One of the most significant pieces of legislation in terms of providing equal access to employment opportunities is the Americans with Disabilities Act. Generally speaking, the federal law compels employers to open employment opportunities to those living with a disability by providing reasonable accommodations.

Of course, this employee protection provides a great deal of security to individuals who might otherwise be passed over for employment or terminated simply because employers do not want to be flexible.

Knowing that small businesses have different resources and needs than larger employers, it may be worthwhile to examine how the ADA applies in relation to a company's size.

What constitutes wrongful termination? Discrimination, Part 2

Having employment generally adds a sense of stability to an individual's life. Income can provide support to individual employees and their loved ones. However, being terminated from employment creates a significant disruption. This feeling is amplified if a person is fired on less-than-legitimate grounds.

In our blog post published on June 25, we took a look at how at-will employment relationships function in terms of wrongful termination claims. Although employers have a lot of latitude in firing at-will workers, there are some standards for treatment that never change. Workplace discrimination laws apply to all employees, even those in at-will positions.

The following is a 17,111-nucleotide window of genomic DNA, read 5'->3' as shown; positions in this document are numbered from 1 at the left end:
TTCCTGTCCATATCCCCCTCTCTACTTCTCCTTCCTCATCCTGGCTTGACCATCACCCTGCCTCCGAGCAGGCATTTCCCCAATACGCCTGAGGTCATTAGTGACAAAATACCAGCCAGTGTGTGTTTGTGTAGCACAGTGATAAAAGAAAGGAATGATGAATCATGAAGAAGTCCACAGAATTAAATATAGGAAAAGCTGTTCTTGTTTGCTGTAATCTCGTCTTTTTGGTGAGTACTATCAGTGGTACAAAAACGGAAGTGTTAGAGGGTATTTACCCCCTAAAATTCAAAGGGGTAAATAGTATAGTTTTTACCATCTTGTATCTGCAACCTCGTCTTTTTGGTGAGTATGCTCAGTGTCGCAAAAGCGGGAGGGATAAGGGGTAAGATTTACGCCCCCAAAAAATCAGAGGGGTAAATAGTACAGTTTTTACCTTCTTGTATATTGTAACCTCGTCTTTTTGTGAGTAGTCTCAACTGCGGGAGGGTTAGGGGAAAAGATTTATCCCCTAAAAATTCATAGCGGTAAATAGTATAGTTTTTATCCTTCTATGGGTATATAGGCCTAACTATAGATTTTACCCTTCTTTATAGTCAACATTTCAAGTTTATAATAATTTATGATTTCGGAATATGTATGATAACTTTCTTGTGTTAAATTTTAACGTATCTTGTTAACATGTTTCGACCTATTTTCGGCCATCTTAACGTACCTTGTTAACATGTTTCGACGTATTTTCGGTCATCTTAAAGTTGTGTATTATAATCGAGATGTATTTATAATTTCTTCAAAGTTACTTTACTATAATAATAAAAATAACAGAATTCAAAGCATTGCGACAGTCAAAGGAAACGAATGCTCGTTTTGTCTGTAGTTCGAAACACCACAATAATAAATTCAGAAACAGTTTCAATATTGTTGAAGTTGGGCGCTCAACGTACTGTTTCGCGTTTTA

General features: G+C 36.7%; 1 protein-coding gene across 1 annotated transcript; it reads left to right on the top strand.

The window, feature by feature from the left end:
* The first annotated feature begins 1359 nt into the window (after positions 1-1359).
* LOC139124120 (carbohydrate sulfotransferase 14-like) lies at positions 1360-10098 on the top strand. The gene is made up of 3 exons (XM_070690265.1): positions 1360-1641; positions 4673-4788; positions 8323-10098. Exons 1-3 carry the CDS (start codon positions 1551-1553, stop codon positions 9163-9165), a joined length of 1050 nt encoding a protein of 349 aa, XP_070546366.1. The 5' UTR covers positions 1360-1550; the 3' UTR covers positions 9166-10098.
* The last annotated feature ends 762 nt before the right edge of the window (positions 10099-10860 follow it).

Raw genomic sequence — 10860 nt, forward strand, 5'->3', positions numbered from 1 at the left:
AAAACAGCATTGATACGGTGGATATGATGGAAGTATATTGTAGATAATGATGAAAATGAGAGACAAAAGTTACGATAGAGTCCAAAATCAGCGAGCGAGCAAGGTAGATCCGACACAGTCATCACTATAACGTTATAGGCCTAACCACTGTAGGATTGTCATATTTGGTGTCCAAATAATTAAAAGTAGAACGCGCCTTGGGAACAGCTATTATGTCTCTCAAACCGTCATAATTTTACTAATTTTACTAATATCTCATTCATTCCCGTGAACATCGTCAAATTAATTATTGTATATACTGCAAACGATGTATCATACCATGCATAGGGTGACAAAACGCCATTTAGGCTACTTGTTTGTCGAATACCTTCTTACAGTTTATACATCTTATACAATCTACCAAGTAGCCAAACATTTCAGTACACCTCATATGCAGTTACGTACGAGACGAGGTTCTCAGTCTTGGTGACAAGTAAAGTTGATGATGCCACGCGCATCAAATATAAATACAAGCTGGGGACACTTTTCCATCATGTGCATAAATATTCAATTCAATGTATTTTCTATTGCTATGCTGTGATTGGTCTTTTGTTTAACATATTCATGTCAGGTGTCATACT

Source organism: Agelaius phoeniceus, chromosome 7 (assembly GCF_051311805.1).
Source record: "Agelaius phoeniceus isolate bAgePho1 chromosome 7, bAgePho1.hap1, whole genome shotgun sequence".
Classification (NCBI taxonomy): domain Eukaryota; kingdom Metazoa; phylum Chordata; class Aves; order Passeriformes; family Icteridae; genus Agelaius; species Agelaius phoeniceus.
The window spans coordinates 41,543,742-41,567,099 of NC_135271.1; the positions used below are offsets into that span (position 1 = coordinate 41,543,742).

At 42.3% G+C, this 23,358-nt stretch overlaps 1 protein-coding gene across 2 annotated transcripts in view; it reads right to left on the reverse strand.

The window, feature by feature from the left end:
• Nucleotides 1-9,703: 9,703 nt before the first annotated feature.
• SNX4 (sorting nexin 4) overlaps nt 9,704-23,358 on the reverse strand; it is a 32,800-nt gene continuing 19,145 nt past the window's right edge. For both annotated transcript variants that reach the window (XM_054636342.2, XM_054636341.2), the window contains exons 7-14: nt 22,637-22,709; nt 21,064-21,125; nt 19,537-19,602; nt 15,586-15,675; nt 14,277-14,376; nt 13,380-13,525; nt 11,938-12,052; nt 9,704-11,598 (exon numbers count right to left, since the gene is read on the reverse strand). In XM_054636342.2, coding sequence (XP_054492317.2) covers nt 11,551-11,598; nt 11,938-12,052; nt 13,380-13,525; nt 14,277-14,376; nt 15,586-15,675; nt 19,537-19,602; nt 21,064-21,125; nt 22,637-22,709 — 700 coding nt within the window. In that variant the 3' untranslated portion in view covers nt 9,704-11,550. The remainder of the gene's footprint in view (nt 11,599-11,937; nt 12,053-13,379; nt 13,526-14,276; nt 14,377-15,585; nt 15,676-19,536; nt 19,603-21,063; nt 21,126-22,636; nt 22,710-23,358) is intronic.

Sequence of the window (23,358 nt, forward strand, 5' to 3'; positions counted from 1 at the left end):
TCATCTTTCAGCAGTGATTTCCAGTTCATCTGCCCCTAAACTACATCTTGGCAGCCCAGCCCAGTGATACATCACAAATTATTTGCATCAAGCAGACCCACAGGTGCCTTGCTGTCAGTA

What constitutes wrongful termination? At-will employment, Part 1

Being fired from work is obviously an experience that no one wants to go through. The situation can be made worse if the termination is motivated by unfair reasons. When this happens, employees may wonder if they have any recourse.

Most of the employment relationships in the U.S. are considered at will, according to the National Conference of State Legislatures. This represents a scenario in which employers and employees can terminate employment for basically any reason. Naturally, this type of arrangement might seem a bit off-putting.

Thankfully, however, there are some situations in which termination from employment can be considered illegal.

FMLA rights and same-sex couples: rule to extend coverage

One of the most important threads in this blog is the protections granted to employees under federal law by the Family and Medical Leave Act (FMLA).

Most recently, in our June 3 post, we noted the role that FMLA can play in protecting against pregnancy discrimination. Those rights generally allow employees to take up to 12 weeks of unpaid leave to care for a close family member without losing their jobs.

In today's post, we will discuss the rule that the Obama administration is expected to announce today on FMLA benefits for same-sex married couples.

Sexual harassment case against Assembly speaker moves forward

Sex discrimination can occur in any organization, at any level. But this certainly does not mean that sexual harassment or discrimination is acceptable.

Indeed, a lawsuit that is moving forward against the speaker of the New York Assembly is a reminder that wrongful sexual conduct in the workplace can be challenged. It can be challenged even when those who have engaged in such conduct are of very high rank.

In today's post, we will discuss the Assembly case in which this is occuring.